April 5, 2022

I Take Selfies Therefore I Am

Bilal Khbeiz

The small window that people have been looking through to identify themselves as humans is about to close again. We are now facing the same old challenges of being identified through our roots and heritages. It seems as if we are now losing our lives, privileges, and cultural achievements in an abrupt fall down. It feels as if we are racing deep down to the bottom of a reductionist ideological bias that defines us in a way that denies us the right to have an opinion. Simply like this and despite all the efforts that individuals have put in to be identified differently. This war is bringing us back to being identified as who we were before we were born: Arabs, Russians, Europeans, Americans, Chinese, and so forth.

However, we are not equal at all in this return of ideological bias. There still exists strong identities that have a chance to survive, others that don’t have hope on their side at all. For a long time, we have been sneaking into some form of a space of equality to enjoy individualism, where every one of us has their own life story and achievement. There have always been “neutral” organisations that allowed us to perform the roles we wanted to play. Forming the technological advancement of globalization, these organizations have enabled us to express ourselves freely and openly but precluded hate and discrimination towards other nations, identities, and religions. For instance, social media platforms and their widespread interconnected networks appeared to be like a spacious, well-located coffee shop, accommodating everyone as long as visitors can afford a cup of coffee, without examining their nationalities or the languages they speak. Whoever frequented this coffee shop was able to express their opinions, present their ideas, and build a network of fans and followers. Otherwise, we were cognizant of the fact that all opinions and ideas presented there have no depth, no deep roots or solid structure. Something like our selfies and photos—the images we have of ourselves, with the fashionable clothes we put on in our day-to-day, the designers who made them, the selfies we take in random places, the cities we visit, where we go to cafes and landmarks as tourists. Anyone visiting Sydney will think of taking a picture of the Opera House, and similarly when a tourist is in Paris, they will want to take a selfie showing the Eiffell Tower in the background. Our life in this virtual world has been depthless and easily decoded from the first look. Despite the fragility of our relationships in this virtuality, we have been living our life and enjoying our “neutral” existence: “I take a selfie therefore I am.”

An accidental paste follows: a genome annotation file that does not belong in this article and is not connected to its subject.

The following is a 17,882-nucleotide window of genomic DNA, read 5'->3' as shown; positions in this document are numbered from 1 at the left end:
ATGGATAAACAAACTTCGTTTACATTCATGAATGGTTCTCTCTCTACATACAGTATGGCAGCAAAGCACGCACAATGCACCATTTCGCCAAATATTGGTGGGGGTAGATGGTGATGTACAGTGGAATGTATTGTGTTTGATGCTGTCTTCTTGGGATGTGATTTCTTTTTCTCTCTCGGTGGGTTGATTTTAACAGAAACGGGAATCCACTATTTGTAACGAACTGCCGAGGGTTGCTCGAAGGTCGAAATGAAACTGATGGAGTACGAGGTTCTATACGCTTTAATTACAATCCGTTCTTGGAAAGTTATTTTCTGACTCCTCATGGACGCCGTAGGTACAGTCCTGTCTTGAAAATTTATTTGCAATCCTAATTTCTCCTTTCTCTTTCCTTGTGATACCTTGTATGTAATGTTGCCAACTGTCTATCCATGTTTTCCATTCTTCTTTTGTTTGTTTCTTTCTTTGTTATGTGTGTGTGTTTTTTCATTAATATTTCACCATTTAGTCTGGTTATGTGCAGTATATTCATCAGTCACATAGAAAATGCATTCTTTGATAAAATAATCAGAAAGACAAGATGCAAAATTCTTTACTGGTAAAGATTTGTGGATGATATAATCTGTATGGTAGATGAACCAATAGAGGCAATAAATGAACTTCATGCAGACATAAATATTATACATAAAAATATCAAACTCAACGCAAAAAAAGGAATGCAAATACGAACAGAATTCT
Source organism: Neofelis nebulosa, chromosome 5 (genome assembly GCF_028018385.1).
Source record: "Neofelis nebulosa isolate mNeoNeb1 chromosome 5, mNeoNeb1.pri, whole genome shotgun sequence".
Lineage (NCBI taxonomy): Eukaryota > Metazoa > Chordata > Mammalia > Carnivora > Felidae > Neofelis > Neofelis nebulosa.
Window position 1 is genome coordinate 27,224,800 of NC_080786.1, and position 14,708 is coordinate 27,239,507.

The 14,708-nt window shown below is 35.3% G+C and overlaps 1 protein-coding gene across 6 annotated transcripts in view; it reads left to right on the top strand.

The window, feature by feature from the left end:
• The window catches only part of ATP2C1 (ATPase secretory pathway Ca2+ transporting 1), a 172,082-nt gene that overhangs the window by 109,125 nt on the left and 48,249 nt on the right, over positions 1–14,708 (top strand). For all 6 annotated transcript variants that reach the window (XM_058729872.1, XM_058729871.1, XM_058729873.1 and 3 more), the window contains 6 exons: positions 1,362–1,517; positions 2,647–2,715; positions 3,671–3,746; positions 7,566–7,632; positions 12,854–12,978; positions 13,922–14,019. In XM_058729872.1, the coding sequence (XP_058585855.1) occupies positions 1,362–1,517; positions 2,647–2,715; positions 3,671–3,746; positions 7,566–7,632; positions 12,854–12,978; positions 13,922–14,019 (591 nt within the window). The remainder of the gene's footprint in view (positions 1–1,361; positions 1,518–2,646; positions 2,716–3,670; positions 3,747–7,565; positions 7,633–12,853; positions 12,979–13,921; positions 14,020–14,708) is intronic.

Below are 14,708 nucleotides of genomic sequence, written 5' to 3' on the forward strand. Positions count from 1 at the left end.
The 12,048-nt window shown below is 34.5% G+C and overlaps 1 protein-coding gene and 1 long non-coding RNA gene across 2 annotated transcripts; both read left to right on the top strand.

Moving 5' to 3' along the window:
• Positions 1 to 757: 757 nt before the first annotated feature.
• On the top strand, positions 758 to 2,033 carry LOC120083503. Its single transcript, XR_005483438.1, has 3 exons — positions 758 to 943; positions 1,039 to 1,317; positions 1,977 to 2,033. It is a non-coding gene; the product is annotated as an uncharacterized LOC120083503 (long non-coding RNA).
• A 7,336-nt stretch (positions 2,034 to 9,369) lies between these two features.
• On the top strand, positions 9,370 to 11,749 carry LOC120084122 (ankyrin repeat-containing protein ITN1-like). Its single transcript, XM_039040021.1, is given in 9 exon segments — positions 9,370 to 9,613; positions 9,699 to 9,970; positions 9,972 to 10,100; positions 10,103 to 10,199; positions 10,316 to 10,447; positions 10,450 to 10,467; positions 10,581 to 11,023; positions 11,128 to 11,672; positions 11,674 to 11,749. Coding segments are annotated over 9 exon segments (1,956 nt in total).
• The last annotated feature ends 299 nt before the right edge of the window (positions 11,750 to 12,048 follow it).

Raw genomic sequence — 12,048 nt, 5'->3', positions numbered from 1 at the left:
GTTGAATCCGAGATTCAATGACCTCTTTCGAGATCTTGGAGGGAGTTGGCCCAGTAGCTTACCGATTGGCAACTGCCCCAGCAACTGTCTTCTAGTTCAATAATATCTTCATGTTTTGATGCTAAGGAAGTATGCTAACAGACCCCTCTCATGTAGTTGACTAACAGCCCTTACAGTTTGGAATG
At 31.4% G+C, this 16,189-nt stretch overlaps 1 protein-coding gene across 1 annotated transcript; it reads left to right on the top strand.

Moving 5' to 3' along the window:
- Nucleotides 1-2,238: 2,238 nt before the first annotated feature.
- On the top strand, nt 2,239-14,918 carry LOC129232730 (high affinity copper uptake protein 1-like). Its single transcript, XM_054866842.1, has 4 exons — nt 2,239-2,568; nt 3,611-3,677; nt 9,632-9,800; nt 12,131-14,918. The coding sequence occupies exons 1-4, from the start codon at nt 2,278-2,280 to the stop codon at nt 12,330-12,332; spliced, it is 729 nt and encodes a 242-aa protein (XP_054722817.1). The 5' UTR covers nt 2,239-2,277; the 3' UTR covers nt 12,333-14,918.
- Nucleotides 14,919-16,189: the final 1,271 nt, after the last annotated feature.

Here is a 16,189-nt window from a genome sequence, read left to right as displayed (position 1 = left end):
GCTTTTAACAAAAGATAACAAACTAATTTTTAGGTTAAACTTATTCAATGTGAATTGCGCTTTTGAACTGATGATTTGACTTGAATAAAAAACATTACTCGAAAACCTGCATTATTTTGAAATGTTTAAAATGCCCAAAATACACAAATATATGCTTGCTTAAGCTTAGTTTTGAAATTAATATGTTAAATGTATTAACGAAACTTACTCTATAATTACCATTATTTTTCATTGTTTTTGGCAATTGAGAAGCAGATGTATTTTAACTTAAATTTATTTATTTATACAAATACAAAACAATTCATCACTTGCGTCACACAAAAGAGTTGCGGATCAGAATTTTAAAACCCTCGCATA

It didn’t take Facebook long to change its community standards that have governed our social interactions for a long time. Two weeks of war have been enough for Facebook to abandon its globalized face. Users can now spread hate speech as long as it is aimed at Russia. A quick policy change like this denies tens of millions of people their rights to express their shallowness on the platform. Facebook is not unique in this matter. All Russians are now obliged to leave this virtual world. We are no longer able to console someone living in Russia on the death of their mother since they are denied access to the network. We can no longer see what they might like, their daily whims, gossips, and desires. All of them now live in a dark cave and we have to join the chorus inciting hatred and violence targeting them, or at least ignore them as if they have never existed before.